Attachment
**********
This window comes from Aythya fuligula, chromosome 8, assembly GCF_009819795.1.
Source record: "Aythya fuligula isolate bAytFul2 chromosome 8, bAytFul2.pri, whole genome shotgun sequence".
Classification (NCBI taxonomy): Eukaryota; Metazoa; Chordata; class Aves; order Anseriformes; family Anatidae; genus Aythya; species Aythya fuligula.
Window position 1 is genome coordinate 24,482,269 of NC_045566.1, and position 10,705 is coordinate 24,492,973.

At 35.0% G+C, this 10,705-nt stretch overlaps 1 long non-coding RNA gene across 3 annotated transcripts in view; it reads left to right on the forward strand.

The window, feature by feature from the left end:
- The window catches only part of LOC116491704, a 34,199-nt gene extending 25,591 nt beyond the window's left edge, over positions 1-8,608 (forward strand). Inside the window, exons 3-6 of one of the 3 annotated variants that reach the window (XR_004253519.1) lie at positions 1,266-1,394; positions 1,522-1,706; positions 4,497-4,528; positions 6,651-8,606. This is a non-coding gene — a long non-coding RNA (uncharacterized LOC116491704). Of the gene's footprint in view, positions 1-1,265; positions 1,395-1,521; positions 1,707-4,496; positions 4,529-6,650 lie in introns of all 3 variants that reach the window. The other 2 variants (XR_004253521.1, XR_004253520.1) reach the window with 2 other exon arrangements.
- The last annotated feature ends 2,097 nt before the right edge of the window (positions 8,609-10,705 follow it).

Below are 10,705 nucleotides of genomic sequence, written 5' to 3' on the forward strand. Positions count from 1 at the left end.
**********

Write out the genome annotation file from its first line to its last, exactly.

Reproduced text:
This window comes from Aythya fuligula, chromosome 8, assembly GCF_009819795.1.
Source record: "Aythya fuligula isolate bAytFul2 chromosome 8, bAytFul2.pri, whole genome shotgun sequence".
Classification (NCBI taxonomy): Eukaryota; Metazoa; Chordata; class Aves; order Anseriformes; family Anatidae; genus Aythya; species Aythya fuligula.
Window position 1 is genome coordinate 24,482,269 of NC_045566.1, and position 10,705 is coordinate 24,492,973.

At 35.0% G+C, this 10,705-nt stretch overlaps 1 long non-coding RNA gene across 3 annotated transcripts in view; it reads left to right on the forward strand.

The window, feature by feature from the left end:
- The window catches only part of LOC116491704, a 34,199-nt gene extending 25,591 nt beyond the window's left edge, over positions 1-8,608 (forward strand). Inside the window, exons 3-6 of one of the 3 annotated variants that reach the window (XR_004253519.1) lie at positions 1,266-1,394; positions 1,522-1,706; positions 4,497-4,528; positions 6,651-8,606. This is a non-coding gene — a long non-coding RNA (uncharacterized LOC116491704). Of the gene's footprint in view, positions 1-1,265; positions 1,395-1,521; positions 1,707-4,496; positions 4,529-6,650 lie in introns of all 3 variants that reach the window. The other 2 variants (XR_004253521.1, XR_004253520.1) reach the window with 2 other exon arrangements.
- The last annotated feature ends 2,097 nt before the right edge of the window (positions 8,609-10,705 follow it).

Below are 10,705 nucleotides of genomic sequence, written 5' to 3' on the forward strand. Positions count from 1 at the left end.